This is a clinical diagnosis defined as increasingly severe asthma not responsive to usual drugs. Child is too breathless to feed or talk; there is severe chest retraction; tachypnoea.
- May have features of respiratory failure:
- Altered consciousness
- Poor respiratory effort
- Silent chest
- Admit: Child may need ICU care
- Monitor vital signs every 15–30 minutes.
- Keep propped up in bed.
- Administer oxygen by intranasal catheter flow rate of 1–2 litres per minute.
- Treat as per acute attack of asthma (see section on asthma above).
- Look for and correct dehydration.
- Avoid antibiotics unless specifically indicated.
- Ventilate if necessary using bag and mask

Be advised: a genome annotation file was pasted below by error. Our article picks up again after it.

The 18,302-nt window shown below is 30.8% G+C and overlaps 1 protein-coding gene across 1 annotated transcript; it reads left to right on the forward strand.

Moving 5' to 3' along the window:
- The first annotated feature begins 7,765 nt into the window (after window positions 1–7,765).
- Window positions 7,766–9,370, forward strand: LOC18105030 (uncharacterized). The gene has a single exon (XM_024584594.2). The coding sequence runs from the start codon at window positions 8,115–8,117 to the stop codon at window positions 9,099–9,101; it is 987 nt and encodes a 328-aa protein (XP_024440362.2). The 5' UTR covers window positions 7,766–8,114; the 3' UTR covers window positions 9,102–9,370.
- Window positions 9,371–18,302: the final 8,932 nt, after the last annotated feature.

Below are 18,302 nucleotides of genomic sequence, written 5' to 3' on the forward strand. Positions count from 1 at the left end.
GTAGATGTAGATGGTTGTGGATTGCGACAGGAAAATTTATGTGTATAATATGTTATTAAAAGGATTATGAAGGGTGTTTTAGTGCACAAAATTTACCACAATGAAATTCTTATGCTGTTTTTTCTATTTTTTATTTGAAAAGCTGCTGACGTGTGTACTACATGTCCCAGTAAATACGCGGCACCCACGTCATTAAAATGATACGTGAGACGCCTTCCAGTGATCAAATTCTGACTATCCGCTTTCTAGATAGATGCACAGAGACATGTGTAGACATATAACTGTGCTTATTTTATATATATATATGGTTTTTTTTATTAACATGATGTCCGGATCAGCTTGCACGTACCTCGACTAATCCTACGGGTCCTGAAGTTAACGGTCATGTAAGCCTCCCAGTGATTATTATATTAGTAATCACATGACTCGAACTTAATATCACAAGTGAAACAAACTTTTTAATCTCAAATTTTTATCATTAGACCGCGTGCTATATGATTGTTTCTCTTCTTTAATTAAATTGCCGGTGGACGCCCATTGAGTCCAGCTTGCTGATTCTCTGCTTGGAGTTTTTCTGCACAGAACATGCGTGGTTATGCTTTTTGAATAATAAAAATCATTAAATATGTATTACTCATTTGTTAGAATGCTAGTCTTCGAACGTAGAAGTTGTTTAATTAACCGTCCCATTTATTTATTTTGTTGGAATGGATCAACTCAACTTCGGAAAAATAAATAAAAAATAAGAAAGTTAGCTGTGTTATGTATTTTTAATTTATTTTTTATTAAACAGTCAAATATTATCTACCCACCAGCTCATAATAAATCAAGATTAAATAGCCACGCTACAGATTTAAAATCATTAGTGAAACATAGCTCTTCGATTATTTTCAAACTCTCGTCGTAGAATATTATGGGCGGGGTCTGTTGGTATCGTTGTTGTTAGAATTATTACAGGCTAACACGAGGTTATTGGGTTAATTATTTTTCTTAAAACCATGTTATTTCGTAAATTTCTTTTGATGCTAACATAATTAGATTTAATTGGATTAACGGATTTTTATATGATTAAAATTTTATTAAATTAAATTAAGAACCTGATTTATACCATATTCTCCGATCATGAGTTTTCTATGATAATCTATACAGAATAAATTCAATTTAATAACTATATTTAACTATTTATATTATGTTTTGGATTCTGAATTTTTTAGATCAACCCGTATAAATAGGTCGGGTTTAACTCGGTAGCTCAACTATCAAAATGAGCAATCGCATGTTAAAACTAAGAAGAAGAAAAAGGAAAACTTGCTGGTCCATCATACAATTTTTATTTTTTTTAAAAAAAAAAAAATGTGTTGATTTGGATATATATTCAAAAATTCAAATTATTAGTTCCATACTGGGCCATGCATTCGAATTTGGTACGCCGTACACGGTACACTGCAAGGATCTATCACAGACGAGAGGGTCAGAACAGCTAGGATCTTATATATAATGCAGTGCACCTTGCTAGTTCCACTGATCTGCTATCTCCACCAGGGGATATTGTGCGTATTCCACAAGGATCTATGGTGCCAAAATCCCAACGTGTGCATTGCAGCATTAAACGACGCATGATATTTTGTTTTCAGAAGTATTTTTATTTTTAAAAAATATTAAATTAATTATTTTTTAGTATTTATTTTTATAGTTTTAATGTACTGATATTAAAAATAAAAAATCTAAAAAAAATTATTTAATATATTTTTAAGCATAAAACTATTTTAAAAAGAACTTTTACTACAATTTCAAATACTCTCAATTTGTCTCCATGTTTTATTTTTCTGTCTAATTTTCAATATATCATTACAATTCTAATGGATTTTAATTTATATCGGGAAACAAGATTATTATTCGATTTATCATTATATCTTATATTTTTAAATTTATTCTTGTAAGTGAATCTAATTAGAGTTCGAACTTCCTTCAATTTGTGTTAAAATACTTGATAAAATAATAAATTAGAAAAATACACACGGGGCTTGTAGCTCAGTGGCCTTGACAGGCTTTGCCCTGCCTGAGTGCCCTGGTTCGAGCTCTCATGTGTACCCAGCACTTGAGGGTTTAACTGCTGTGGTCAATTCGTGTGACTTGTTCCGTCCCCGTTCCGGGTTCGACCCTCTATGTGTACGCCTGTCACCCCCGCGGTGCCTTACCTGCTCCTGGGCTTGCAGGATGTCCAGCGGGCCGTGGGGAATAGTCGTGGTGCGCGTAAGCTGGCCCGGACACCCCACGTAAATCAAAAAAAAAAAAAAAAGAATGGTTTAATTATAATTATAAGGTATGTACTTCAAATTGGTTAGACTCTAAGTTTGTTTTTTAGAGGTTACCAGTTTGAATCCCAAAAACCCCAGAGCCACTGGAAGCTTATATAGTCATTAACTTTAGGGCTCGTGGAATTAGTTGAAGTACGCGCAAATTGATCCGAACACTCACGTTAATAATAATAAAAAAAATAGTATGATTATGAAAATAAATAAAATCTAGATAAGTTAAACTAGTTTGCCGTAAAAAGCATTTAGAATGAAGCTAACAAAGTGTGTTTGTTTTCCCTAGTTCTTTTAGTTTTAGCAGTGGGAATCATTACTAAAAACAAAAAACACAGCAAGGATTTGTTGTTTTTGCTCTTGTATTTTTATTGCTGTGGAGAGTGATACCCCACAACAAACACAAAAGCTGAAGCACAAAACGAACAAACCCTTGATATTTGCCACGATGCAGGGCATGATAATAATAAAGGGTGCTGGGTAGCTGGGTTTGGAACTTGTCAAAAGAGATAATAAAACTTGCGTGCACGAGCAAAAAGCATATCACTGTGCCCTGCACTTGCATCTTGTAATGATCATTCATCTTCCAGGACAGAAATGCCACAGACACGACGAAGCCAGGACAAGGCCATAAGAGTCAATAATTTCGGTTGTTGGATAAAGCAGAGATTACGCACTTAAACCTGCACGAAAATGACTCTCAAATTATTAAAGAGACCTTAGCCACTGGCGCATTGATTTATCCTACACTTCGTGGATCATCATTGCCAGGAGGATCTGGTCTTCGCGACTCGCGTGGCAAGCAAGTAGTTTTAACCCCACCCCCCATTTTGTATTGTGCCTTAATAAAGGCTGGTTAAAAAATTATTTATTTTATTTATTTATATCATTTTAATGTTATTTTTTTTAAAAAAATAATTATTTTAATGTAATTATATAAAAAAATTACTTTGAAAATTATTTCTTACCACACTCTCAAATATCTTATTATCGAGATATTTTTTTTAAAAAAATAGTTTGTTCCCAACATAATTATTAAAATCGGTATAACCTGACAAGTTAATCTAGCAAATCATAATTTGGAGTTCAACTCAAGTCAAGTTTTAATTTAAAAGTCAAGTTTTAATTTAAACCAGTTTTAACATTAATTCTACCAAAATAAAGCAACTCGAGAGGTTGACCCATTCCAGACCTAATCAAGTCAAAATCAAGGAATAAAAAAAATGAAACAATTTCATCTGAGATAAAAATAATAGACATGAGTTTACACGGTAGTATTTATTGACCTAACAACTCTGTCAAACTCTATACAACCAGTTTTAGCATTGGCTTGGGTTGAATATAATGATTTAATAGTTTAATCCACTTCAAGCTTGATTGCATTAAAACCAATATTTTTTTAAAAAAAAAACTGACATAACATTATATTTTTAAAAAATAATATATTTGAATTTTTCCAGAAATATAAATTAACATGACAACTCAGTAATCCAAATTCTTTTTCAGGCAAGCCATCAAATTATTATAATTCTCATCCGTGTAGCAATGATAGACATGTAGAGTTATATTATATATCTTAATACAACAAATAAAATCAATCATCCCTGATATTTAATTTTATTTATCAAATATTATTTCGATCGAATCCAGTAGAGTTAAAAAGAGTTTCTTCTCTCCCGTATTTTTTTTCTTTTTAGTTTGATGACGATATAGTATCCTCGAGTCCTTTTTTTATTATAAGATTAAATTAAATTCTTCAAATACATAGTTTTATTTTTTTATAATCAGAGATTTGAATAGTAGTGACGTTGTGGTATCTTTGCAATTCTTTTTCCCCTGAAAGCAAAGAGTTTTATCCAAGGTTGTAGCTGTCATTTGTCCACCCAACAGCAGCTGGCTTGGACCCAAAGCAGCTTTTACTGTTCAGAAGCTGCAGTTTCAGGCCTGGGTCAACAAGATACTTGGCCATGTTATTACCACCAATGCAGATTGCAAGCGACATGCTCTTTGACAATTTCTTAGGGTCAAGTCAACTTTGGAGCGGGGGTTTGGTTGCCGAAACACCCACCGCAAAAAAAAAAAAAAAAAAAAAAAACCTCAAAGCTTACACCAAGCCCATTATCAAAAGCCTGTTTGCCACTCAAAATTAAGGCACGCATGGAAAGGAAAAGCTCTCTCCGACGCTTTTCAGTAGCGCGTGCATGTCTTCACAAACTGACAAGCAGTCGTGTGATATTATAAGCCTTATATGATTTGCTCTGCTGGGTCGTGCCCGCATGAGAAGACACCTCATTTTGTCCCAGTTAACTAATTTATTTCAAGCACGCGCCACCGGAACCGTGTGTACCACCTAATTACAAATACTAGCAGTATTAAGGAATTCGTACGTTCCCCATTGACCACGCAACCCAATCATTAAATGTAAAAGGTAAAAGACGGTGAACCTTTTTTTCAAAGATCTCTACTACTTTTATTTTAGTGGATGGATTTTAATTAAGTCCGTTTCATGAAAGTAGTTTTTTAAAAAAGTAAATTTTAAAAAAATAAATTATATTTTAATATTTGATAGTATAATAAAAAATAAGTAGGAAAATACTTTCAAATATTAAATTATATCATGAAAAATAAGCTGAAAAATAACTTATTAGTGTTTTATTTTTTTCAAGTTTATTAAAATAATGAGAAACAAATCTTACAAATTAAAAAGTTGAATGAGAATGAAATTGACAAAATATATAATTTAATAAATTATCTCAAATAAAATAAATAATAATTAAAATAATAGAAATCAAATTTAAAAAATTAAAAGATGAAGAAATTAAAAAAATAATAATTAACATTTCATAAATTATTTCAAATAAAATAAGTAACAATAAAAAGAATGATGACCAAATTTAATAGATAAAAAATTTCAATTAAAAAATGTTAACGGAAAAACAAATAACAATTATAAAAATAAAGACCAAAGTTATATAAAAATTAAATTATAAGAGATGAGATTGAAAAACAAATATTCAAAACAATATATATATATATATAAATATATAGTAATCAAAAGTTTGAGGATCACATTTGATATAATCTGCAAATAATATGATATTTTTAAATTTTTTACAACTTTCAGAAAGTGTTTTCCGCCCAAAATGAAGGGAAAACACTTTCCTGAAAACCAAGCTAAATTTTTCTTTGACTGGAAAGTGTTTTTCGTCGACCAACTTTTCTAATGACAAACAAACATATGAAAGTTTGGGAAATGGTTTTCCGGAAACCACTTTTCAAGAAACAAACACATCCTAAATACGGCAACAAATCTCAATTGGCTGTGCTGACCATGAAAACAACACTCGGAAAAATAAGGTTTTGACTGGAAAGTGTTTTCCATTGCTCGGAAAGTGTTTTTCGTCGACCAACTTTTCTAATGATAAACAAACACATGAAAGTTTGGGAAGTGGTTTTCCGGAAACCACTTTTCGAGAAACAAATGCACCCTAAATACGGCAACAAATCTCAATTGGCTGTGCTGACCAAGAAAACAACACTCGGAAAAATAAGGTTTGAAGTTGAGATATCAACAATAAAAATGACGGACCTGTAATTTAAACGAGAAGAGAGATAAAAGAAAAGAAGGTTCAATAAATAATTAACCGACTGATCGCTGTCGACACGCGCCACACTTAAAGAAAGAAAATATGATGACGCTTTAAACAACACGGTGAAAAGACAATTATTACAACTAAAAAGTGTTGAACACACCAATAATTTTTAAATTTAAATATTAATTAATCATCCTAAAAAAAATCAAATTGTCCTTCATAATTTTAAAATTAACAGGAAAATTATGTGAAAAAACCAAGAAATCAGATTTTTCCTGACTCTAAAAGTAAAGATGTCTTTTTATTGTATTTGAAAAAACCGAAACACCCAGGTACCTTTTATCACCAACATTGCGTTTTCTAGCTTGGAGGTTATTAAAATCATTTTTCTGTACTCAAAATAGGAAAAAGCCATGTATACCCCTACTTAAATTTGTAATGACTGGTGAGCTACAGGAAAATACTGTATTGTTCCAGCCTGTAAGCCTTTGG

LONG-TERM AND HOME CARE OF ASTHMA
This depends on severity
- Mild intermittent: Daytime symptoms <2 per week and night <2 per month.
- Care: short/rapid acting bronchodilators as needed.
- Mild persistent: Daytime symptoms >2 per week and <1 per day; night >2 per month.
- Care: Long-term medication – low dose inhaled corticosteroids daily.
- Attacks – Short/rapid acting bronchodilators
- Moderate persistent: Daily symptoms and night >1 per week
- Care: Long-term medication – low to medium dose inhaled corticosteroids daily with or without long acting bronchodilator.
- Attacks – Short/rapid acting bronchodilators.
- Severe persistent: symptoms continuous during day and frequent at night.
- Care: Long-term medication – daily high dose inhaled corticosteroids and long acting bronchodilators with systemic steroids if needed.
- Attack: Short acting bronchodilators.
Important to note:
- Clear and preferably written instructions on how and when to use the inhaler at home.
- Report immediately to a health facility when home treatment is ineffective.
- Avoidance or reduction of triggers/allergens in the home.
- Child in school with exercise induced attacks should use the inhaler before exercise.